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coachmann

Is Code 100 still used on "serious" layouts?

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I didn't have any electrical pick up problems with Insulfrog slips while on DC, but they did require careful pinning down to ensure the wheels that could pick up current were actually on the rails while others were on plastic dead spots. With DCC, I would not anticipate any problems with stay-alives covering the dead issues.

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With DCC, I would not anticipate any problems with stay-alives covering the dead issues.

Some of my locos are too small for stay-alives to fit, unfortunately.

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Grantham, the Streamliner Years uses Code 100 and no one seems to give any adverse comments on it. Red Leader has curved points, slips etc to make prototypical track formations. It is all ballasted using foam underlay on the main running lines and then ballast on the yards, and ballast to make the foam on the main lines more realistic.

 

Baz

 

Sorry - missed this first time round. As has been already mentioned, we make use of Code 100. I think we're 'serious', in the way the OP mentions?

 

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post-16151-0-41068800-1533906735_thumb.jpg

 

post-16151-0-99802300-1533906807.jpg

 

To emphasise a couple of points (ha!) made by others. Code 100 is more resilient to the rough and tumble of the exhibition circuit. Painting the rail sides makes a huge difference in terms of toning down and blending in the larger size of the rail. And laying to 45mm track centres helps as well (although that applies equally to Code 75).

 

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All that having been said, Shap is laid on Code 75 (concrete)! To some extent a bit of a try out (there's nowhere near as much track). Only comment for now is that it takes more care to lay even and true as the smaller section makes it more susceptible to knocks, kinks, undulations, etc. It's only been to one show so far so we'll have to see how it fares in terms of durability.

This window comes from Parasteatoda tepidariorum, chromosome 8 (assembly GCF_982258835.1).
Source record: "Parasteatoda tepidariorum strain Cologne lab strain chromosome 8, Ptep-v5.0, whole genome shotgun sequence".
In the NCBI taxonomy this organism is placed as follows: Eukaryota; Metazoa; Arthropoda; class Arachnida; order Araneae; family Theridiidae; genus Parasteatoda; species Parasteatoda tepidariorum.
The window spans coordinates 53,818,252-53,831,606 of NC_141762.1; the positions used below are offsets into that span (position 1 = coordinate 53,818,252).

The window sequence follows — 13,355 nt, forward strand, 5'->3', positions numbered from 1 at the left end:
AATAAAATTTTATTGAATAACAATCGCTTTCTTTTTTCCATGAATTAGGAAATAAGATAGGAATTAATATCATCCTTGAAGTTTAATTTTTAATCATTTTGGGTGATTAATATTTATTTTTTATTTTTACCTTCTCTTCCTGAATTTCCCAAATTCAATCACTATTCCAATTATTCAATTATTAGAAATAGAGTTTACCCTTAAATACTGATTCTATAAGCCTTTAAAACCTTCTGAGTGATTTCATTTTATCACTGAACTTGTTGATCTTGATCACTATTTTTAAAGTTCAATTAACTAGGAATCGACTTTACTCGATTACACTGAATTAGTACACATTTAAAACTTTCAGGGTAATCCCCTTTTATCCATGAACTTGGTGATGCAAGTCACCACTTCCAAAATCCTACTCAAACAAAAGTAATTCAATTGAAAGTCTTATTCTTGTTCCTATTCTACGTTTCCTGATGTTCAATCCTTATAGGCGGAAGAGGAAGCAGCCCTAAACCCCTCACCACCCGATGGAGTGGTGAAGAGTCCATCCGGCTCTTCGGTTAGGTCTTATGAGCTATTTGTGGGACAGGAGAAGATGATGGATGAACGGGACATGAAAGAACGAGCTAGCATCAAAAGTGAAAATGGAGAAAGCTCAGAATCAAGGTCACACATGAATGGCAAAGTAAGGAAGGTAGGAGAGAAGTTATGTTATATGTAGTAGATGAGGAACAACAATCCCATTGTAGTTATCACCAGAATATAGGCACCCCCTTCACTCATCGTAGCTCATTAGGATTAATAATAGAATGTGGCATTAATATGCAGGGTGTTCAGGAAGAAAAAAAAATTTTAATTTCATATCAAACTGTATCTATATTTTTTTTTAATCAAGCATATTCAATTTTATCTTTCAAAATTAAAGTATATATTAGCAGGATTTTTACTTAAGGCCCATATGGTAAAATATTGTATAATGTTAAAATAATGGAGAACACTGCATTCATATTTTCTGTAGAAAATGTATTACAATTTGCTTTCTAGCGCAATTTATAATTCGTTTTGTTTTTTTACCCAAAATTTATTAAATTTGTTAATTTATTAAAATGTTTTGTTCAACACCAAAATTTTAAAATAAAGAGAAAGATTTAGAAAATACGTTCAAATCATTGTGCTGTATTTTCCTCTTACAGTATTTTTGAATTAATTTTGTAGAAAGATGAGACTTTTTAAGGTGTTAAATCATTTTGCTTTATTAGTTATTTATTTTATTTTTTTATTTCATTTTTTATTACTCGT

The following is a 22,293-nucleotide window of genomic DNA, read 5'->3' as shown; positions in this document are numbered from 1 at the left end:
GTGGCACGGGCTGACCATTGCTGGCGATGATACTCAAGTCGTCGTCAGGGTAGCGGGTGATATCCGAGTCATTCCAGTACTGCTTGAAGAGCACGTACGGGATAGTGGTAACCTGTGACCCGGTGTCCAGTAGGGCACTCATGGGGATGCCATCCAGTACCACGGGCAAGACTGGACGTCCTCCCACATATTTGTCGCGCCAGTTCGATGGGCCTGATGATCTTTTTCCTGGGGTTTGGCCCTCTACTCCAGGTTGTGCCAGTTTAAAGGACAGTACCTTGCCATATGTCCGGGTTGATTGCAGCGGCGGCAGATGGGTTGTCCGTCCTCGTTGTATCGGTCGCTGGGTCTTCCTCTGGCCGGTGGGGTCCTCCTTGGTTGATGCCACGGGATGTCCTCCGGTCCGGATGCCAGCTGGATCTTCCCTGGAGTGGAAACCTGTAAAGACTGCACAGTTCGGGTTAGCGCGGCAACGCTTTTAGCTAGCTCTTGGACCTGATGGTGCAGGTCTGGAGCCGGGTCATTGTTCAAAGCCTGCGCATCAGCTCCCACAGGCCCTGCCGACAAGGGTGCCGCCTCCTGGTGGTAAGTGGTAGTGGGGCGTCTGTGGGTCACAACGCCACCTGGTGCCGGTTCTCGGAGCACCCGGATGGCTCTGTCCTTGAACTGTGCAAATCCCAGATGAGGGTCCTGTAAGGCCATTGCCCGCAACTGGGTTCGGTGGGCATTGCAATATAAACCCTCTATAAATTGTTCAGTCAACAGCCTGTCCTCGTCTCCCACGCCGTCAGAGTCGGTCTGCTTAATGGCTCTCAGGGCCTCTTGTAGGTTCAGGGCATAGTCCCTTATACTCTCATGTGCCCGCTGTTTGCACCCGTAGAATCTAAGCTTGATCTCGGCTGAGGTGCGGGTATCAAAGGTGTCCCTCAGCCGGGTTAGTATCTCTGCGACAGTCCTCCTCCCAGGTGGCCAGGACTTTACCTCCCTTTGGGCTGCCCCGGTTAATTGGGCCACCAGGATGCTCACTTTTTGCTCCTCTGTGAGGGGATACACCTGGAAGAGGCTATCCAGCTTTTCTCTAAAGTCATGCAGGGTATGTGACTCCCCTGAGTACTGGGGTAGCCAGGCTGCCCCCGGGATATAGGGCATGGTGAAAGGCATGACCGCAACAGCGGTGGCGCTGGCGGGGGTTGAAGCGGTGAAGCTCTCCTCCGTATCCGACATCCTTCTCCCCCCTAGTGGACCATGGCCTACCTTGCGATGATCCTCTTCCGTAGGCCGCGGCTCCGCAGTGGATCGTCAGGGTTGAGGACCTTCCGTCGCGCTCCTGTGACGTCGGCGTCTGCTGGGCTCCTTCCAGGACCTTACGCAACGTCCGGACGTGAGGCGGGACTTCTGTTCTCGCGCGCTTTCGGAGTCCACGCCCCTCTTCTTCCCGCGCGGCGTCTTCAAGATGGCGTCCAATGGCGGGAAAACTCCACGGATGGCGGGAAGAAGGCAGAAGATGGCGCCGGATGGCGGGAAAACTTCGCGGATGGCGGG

(All photos courtesy of Tony Wright)

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Yours is a serious layout in my book LNER 4479. Your comments about Shap, which uses Code 75, interest me, and I second that it takes more care to lay even and true as the smaller section makes it more susceptible to knocks, kinks, undulations. Peco bullhead demands even more care and is easily damaged just be putting two sections together with Code 75 rail joiners.

 

I am not sure at this stage whether Code 100 will be used in the my layout.  It has certainly delivered ultra-smooth running and it's rigidity is apparent when two pieces of track seem to lock together rather than clip together. 

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Peco bullhead demands even more care and is easily damaged just be putting two sections together with Code 75 rail joiners.

I find that inserting a small screwdriver into the code 75 rail joiner and twisting gently three or four times along the length of the joiner makes them easier to fit on the bullhead rail.

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I recently watched a Youtube video where a chap was unpacking a box of the new Peco Code 75 bullhead track.

 

1 length of track had a lot of the sleepers detached from the rails and another length of track was so badly bent as to render it virtually unusable. He was most dissapointed to say the least!

 

 I'll be sticking with  Peco Code 100 for my next layout. It's bulletproof!

 

 

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Edited by Alcanman
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I find that inserting a small screwdriver into the code 75 rail joiner and twisting gently three or four times along the length of the joiner makes them easier to fit on the bullhead rail.

I picked that up earlier Budgie and adopted it. It works out well. Thanks.

Edited by coachmann